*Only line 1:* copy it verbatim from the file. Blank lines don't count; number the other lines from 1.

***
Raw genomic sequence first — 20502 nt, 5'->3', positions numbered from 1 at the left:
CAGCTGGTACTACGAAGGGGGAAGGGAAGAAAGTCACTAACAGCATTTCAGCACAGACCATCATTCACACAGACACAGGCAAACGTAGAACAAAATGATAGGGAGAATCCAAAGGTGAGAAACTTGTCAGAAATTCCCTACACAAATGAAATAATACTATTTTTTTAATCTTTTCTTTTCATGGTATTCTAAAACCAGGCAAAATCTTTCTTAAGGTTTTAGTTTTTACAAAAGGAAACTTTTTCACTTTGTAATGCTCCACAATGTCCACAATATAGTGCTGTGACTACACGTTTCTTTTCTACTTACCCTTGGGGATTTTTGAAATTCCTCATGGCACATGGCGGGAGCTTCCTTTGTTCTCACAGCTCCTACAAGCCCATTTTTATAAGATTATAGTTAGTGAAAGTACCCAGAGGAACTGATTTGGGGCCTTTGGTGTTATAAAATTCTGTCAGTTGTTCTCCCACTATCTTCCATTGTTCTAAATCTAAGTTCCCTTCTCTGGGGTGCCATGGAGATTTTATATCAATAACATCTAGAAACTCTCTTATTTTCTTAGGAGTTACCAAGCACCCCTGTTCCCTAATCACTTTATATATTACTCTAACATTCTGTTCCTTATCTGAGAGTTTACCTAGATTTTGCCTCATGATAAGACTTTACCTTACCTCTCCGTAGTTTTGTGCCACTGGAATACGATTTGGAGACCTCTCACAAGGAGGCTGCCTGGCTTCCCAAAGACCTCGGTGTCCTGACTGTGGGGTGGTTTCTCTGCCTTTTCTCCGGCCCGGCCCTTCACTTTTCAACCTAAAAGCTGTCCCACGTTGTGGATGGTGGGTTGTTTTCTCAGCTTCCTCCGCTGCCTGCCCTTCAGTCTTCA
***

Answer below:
Raw genomic sequence first — 20502 nt, 5'->3', positions numbered from 1 at the left: